James Cotton - Biography
By J Poet
James Cotton’s place in blues history would be assured if the only thing he ever did was play harmonica with Howlin’ Wolf and in Muddy Waters’ earthshaking band of the 1950s. But in 1966 he began a fabled solo career with albums that combined soul, rock and blues with his distinct harmonica sound and powerful vocals. He’s made more than 100 albums, both as a front man and featured harmonica player and was a big part of Muddy Waters’ Grammy winning Still Hard (1977 Blue Sky) to which he contributed the standard “The Blues Had a Baby and They Called It Rock and Roll” which he co-wrote with Brownie McGhee. In 1993 Cotton was diagnosed with throat cancer, which slowed him down a bit and took the edge off of his vocals, but he’s still a master harmonica player. He’s been nominated for a Best Traditional Blues Album Grammy six times and took home a statue for Deep In The Blues (1996 Verve.)
Cotton was born in Tunica, Mississippi in 1935, the youngest of eight children. He grew up working in the cotton fields and at night listened to his mother playing her harmonica. A 15 cent harmonica he got for a Christmas present changed his life. Local radio station KFFA was broadcasting King Biscuit Time with Sonny Boy Williamson (Rice Miller,) and Cotton learned to play his solos, and amused the other plantation workers with his music.
His parents died before he was nine, and he was raised by an uncle who knew Sonny Boy. He introduced Cotton to the older musician and Williamson schooled Cotton on the instrument and let him open shows for him at the juke joints he played. Cotton was still to young to go into the bars, so he played on the steps of the juke joints and often make more on tips than Williamson did playing regular gigs. By 13 he was living on his own in Memphis shining shoes and playing harmonica on the street. He met Howlin’ Wolf in 1948, before Wolf made it big, and became his harmonica player. With Wolf’s help he made his first recordings, four songs for Sam Phillips’ Sun Records. He was only 15.
In 1952 Cotton landed a 15 minute show on KWEM in West Memphis, Arkansas. He played nights and drove an ice truck days until the fateful night in 1954 when Muddy waters walked up to the stage. His harmonica player, Junior Wells, had just quit. He offered Cotton the job and Cotton accepted. For the next 12 years Cotton played in the Waters band, although Little Walter got to play harp on Muddy’s Chess recordings. That changed when Waters cut Live at Newport (1960 Chess.) Cotton’s solo on “Got My Mojo Working,” a tune he introduced Waters to, brought down the house. Chess let him play on Waters’ albums after that.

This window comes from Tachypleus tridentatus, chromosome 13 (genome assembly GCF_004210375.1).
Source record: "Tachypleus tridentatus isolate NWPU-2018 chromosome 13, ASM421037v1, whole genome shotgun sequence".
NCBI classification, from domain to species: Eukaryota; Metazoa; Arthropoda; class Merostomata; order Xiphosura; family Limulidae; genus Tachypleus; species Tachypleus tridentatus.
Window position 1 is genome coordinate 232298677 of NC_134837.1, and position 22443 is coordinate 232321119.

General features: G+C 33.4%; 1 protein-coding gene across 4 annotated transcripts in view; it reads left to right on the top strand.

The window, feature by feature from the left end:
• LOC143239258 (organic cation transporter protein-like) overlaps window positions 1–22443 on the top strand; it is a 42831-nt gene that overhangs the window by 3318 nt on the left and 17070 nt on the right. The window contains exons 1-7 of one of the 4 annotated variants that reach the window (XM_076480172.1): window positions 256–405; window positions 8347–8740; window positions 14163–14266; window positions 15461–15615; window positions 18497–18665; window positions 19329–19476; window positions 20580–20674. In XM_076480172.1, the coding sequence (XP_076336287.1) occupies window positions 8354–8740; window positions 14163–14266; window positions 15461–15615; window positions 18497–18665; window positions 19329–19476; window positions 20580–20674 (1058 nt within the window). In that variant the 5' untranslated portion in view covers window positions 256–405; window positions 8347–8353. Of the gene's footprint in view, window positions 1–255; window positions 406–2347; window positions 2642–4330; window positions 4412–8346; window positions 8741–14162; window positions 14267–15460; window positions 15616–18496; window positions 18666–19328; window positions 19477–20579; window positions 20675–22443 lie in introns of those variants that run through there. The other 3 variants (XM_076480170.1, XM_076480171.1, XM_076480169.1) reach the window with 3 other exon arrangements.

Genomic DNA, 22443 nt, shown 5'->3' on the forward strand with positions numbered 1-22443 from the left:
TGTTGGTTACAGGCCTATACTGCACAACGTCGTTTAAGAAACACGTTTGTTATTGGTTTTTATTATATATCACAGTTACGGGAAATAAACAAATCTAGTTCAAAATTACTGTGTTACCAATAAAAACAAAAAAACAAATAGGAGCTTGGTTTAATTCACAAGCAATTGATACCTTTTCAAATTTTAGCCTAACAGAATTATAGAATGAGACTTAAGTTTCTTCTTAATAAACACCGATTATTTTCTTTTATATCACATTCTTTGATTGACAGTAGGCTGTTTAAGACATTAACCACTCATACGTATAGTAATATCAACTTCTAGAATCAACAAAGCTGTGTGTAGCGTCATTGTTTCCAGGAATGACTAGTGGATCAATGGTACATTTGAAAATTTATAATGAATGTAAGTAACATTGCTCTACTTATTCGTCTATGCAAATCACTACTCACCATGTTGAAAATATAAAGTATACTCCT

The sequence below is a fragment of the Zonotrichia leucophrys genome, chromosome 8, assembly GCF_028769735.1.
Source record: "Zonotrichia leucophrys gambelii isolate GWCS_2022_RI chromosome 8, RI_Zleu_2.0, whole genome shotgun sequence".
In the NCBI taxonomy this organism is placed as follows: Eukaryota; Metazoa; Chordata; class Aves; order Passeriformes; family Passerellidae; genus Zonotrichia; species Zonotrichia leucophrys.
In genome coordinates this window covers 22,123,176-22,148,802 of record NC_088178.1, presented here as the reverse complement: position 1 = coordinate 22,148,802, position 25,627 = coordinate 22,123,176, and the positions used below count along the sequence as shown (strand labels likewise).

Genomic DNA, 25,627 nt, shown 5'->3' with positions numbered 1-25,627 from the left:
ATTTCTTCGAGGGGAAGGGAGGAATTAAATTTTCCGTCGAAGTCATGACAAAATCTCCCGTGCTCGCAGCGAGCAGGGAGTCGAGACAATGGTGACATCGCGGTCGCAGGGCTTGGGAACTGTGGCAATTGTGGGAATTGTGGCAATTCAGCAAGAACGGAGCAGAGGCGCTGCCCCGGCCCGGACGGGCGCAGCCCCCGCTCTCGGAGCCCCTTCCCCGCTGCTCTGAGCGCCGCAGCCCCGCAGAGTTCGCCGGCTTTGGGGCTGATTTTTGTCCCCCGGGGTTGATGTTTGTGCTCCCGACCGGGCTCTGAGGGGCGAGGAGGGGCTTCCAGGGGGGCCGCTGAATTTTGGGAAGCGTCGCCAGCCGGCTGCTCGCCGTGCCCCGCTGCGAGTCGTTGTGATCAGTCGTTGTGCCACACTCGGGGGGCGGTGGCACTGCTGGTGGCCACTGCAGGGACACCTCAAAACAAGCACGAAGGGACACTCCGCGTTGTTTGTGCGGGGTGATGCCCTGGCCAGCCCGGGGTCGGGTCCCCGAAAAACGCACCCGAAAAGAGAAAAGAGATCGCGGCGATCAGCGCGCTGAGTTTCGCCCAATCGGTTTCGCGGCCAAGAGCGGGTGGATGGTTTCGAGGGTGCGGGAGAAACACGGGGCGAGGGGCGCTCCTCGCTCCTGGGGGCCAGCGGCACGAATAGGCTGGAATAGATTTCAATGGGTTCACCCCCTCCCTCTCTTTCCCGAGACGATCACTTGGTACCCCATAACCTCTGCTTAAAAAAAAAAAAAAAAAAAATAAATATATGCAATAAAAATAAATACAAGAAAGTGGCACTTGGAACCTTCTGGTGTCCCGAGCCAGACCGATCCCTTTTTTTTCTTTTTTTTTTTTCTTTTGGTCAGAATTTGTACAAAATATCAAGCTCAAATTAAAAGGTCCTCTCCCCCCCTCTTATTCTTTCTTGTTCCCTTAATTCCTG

In 1966 Cotton started his own band and was an immediate hit with folkies and the young white blues audience. Cut You Loose! (1966 Vanguard) brought him to the attention of Verve and he made three excellent albums for them: The James Cotton Blues Band (1967 Verve, which already showed his interest in soul music), Pure Cotton (1968 Verve) and Cotton In Your Ears (1968 Verve.) A set Cotton cut with his first band, Late Night Blues: Live at the New Penelope Club – 1967, was released by Canada’s Justin Time Records in 1998.
In the late 60s Cotton opened a show for Janis Joplin who connected him to her manager Albert Grossman. This led to booking on the hippie concert circuit where Cotton played with the Grateful Dead, Led Zeppelin, Santana, Steve Miller, Freddie and B.B. King and many others.
By the 1970s Cotton was leading a smoking band and made some of his strongest albums including 100% Cotton (1974 Buddha) with Matt “Guitar” Murphy’s frenzied ax work driving his boss to deliver some of his most scorching harp work; High Energy (1975 Buddha) cut with Allen Toussaint in New Orleans and the incendiary double LP Live and On The Move (1976 Buddha.) Cotton also took part in the Muddy Waters Grammy winning “come back” album Still Hard (1977 Blue Sky.)
Cotton signed with the blues powerhouse Alligator Records in 1984 and reached new heights. High Compression (1984 Alligator) mixed tunes recorded with an all star Chicago band including Pinetop Perkins and Magic Slim and his own band, Live From Chicago: Mr. Superharp Himself! (1984 Alligator) won him his first Grammy nomination. Take Me Back (1987 Blind Pig), James Cotton: Live (1988 Antone) and Living the Blues (1994 Verve) also got Grammy nominations. Deep in the Blues (1996 Verve,) a collaboration with Joe Lewis Walker and Charlie Hayden, finally won Cotton his first Grammy.
In 1993 Cotton was diagnosed with throat cancer, and underwent radiation therapy and surgery, but it didn’t slow him down. The James Cotton Trio with pianist David Maxwell, guitarist Rico McFarland and various singers, stays busy on the circuit. He most recent efforts include Fire Down Under The Hill (2000 Telarc), The 35th Anniversary Jam of The James Cotton Blues Band (2002 Telarc), which got another Grammy nod and Baby, Don't You Tear My Clothes (2004 Telarc), a super session that included covers of country and bluegrass tunes with guests like Dave Alvin, Odetta, Doc Watson, Marcia Ball and Jim Lauderdale. In 2010 he released Giant on Alligator Records.